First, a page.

D-G Direct: An update from Lou Sanson

Department of Conservation —  13/04/2017

By Lou Sanson, Director-General

DOC ranked #3 in Public Sector Reputation Index

Colmar Brunton has recently released the 2017 Public Sector Reputation Index, which benchmarks 39 public sector organisations on four categories relating to their reputation – leadership and success, social responsibility, trust, and fairness.

2,000 online interviews are conducted with participants from all over the country, to calculate the ‘Rep Z’ score of each agency.

DOC has come in third with a reputation score of 110. Leading the pack is the Fire Service with a score of 129, and Maritime New Zealand with 111.

This is a great example of the power of the DOC reputation and brand. We are really proud of what this says about DOC, the work we do, and those who are out there representing us in everyday.

DOC turns 30

Sincere thanks to all of our staff for the fantastic work they have done to organise more than 40 events around the country celebrating DOC’s 30th anniversary. With partners, Treaty Partners and communities involved, they paid a wonderful tribute to the very significant achievements we have made for New Zealand’s natural environment over the past years.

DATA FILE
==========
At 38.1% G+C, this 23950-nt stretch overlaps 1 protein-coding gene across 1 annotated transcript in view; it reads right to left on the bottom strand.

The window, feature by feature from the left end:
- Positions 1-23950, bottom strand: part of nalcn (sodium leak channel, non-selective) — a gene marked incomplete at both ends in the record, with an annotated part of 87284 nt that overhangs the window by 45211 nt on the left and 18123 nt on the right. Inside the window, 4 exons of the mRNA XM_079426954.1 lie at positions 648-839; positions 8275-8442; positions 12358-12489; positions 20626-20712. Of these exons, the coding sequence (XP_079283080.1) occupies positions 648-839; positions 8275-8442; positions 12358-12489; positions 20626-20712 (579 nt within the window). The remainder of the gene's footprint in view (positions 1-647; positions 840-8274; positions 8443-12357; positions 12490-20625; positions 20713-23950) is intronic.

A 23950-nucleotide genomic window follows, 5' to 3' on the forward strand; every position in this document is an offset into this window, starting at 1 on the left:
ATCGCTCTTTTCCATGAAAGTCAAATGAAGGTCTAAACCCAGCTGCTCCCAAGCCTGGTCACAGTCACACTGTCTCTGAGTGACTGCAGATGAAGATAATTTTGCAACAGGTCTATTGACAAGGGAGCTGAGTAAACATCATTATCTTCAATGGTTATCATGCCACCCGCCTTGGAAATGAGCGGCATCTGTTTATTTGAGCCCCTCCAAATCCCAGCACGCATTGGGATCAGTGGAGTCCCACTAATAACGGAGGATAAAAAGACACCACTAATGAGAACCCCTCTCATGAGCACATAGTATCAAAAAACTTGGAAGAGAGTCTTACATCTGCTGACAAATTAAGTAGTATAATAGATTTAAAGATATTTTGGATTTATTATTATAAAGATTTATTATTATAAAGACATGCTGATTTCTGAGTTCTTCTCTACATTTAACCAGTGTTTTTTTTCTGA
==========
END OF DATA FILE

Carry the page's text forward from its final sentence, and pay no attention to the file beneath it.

Celebrating DOC’s Birthday at my place.

Celebrating DOC’s Birthday at my place

One of my highlights was bringing together many former Conservation Ministers, Directors-General and senior leaders from DOC for a celebration held on Saturday 1 April. We also had a great turnout from the NGO community that was so active in helping establish DOC in 1987.

Our Community Partnerships Manager, Annie Wheeler, cut the Wellington birthday cake in recognition of her role organising New Zealand’s biggest ever petition to stop the logging of South Westland rainforests – it gathered 360,00 signatures.

Staff around the country have celebrated in many ways but possibly my favourite is this ‘tribute’ to an old pic of mine, which was taken when DOC began in 1987. This montage comes from the Rakiura/Stewart Island team.

A tribute to Lou’s ‘day one at DOC’ photo.

A tribute to Lou’s ‘day one at DOC’ photo

Ngahere Gecko Release – Mana Island

Recently I visited Mana Island with Friends of Mana Island (FOMI), Ngāti Toa, Taranaki Whānui, Wellington Zoo, EcoGecko and staff of GBC Winstone. The purpose of the visit was to translocate 8 Ngahere Geckos from development areas at GBC Winstone’s Belmont Quarry across to Mana Island. This was the second batch of Ngahere Geckos, with 28 transferred previously. The day was organised by Winstone as their part of restoring New Zealand’s nature.

I was fascinated to see the work of volunteers, especially FOMI, who over the past 20 years have raised $3 million and have achieved one of the biggest volunteer island restoration programmes in the world. They have planted half a million trees, eradicated all mice – using ground trapping and now have 52 species of New Zealand birds as well as Cook Strait Giant Weta – the worlds heaviest insect.